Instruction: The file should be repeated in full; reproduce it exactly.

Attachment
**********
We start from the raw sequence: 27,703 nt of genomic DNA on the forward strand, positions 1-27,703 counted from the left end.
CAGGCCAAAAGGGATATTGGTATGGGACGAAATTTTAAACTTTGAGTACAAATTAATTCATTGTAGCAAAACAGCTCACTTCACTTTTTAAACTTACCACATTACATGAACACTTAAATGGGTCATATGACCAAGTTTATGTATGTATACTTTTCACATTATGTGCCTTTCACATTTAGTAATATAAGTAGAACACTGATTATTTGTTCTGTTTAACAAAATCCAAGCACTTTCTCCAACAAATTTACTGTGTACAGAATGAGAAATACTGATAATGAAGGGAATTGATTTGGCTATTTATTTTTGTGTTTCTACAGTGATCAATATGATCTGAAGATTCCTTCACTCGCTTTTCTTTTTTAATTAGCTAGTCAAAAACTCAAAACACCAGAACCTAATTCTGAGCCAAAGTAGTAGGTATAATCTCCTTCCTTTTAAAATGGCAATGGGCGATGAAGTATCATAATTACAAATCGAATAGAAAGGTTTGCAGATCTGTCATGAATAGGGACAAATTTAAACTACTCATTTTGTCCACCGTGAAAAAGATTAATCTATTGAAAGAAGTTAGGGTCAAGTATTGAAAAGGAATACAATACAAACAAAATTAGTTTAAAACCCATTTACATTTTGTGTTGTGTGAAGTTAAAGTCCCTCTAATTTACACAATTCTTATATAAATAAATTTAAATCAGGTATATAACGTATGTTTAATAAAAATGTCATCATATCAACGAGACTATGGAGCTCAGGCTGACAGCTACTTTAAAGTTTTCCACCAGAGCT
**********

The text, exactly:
We start from the raw sequence: 27,703 nt of genomic DNA on the forward strand, positions 1-27,703 counted from the left end.
CAGGCCAAAAGGGATATTGGTATGGGACGAAATTTTAAACTTTGAGTACAAATTAATTCATTGTAGCAAAACAGCTCACTTCACTTTTTAAACTTACCACATTACATGAACACTTAAATGGGTCATATGACCAAGTTTATGTATGTATACTTTTCACATTATGTGCCTTTCACATTTAGTAATATAAGTAGAACACTGATTATTTGTTCTGTTTAACAAAATCCAAGCACTTTCTCCAACAAATTTACTGTGTACAGAATGAGAAATACTGATAATGAAGGGAATTGATTTGGCTATTTATTTTTGTGTTTCTACAGTGATCAATATGATCTGAAGATTCCTTCACTCGCTTTTCTTTTTTAATTAGCTAGTCAAAAACTCAAAACACCAGAACCTAATTCTGAGCCAAAGTAGTAGGTATAATCTCCTTCCTTTTAAAATGGCAATGGGCGATGAAGTATCATAATTACAAATCGAATAGAAAGGTTTGCAGATCTGTCATGAATAGGGACAAATTTAAACTACTCATTTTGTCCACCGTGAAAAAGATTAATCTATTGAAAGAAGTTAGGGTCAAGTATTGAAAAGGAATACAATACAAACAAAATTAGTTTAAAACCCATTTACATTTTGTGTTGTGTGAAGTTAAAGTCCCTCTAATTTACACAATTCTTATATAAATAAATTTAAATCAGGTATATAACGTATGTTTAATAAAAATGTCATCATATCAACGAGACTATGGAGCTCAGGCTGACAGCTACTTTAAAGTTTTCCACCAGAGCT